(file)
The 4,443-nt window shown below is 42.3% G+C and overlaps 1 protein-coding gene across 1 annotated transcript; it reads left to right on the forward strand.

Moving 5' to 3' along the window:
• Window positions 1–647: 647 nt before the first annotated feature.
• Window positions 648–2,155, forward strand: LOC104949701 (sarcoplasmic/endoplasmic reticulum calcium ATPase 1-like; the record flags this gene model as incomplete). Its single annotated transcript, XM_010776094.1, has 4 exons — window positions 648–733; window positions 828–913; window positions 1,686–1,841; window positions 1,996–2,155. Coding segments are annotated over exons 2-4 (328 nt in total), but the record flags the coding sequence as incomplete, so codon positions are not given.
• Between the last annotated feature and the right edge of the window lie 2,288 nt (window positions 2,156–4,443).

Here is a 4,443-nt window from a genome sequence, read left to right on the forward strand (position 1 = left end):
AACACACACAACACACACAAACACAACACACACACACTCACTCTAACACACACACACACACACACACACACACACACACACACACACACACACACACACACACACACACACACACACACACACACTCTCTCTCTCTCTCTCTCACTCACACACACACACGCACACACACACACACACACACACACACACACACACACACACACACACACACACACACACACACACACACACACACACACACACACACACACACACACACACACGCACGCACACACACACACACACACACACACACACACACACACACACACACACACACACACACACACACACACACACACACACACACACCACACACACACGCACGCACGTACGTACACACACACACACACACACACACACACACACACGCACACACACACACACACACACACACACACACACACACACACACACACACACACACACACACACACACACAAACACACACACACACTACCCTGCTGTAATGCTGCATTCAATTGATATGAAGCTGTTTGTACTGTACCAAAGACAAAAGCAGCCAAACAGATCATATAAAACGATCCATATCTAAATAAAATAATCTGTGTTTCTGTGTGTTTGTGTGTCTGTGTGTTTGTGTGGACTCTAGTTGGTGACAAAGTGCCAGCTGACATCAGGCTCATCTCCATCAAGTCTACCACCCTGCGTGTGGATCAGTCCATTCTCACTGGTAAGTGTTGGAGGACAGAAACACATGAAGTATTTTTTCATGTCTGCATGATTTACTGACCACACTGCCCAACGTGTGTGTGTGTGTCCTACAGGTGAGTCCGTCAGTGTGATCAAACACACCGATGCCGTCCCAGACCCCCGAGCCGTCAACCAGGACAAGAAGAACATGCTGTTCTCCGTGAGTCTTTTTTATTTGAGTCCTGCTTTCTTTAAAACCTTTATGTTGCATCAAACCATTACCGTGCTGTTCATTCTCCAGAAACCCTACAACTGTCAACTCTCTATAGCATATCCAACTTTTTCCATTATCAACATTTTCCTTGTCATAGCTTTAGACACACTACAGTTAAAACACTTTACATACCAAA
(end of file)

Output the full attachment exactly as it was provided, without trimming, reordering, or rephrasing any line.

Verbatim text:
The 4,443-nt window shown below is 42.3% G+C and overlaps 1 protein-coding gene across 1 annotated transcript; it reads left to right on the forward strand.

Moving 5' to 3' along the window:
• Window positions 1–647: 647 nt before the first annotated feature.
• Window positions 648–2,155, forward strand: LOC104949701 (sarcoplasmic/endoplasmic reticulum calcium ATPase 1-like; the record flags this gene model as incomplete). Its single annotated transcript, XM_010776094.1, has 4 exons — window positions 648–733; window positions 828–913; window positions 1,686–1,841; window positions 1,996–2,155. Coding segments are annotated over exons 2-4 (328 nt in total), but the record flags the coding sequence as incomplete, so codon positions are not given.
• Between the last annotated feature and the right edge of the window lie 2,288 nt (window positions 2,156–4,443).

Here is a 4,443-nt window from a genome sequence, read left to right on the forward strand (position 1 = left end):
AACACACACAACACACACAAACACAACACACACACACTCACTCTAACACACACACACACACACACACACACACACACACACACACACACACACACACACACACACACACACACACACACACACACTCTCTCTCTCTCTCTCTCACTCACACACACACACGCACACACACACACACACACACACACACACACACACACACACACACACACACACACACACACACACACACACACACACACACACACACACACACACACACACACGCACGCACACACACACACACACACACACACACACACACACACACACACACACACACACACACACACACACACACACACACACACACACCACACACACACGCACGCACGTACGTACACACACACACACACACACACACACACACACACGCACACACACACACACACACACACACACACACACACACACACACACACACACACACACACACACACACACAAACACACACACACACTACCCTGCTGTAATGCTGCATTCAATTGATATGAAGCTGTTTGTACTGTACCAAAGACAAAAGCAGCCAAACAGATCATATAAAACGATCCATATCTAAATAAAATAATCTGTGTTTCTGTGTGTTTGTGTGTCTGTGTGTTTGTGTGGACTCTAGTTGGTGACAAAGTGCCAGCTGACATCAGGCTCATCTCCATCAAGTCTACCACCCTGCGTGTGGATCAGTCCATTCTCACTGGTAAGTGTTGGAGGACAGAAACACATGAAGTATTTTTTCATGTCTGCATGATTTACTGACCACACTGCCCAACGTGTGTGTGTGTGTCCTACAGGTGAGTCCGTCAGTGTGATCAAACACACCGATGCCGTCCCAGACCCCCGAGCCGTCAACCAGGACAAGAAGAACATGCTGTTCTCCGTGAGTCTTTTTTATTTGAGTCCTGCTTTCTTTAAAACCTTTATGTTGCATCAAACCATTACCGTGCTGTTCATTCTCCAGAAACCCTACAACTGTCAACTCTCTATAGCATATCCAACTTTTTCCATTATCAACATTTTCCTTGTCATAGCTTTAGACACACTACAGTTAAAACACTTTACATACCAAA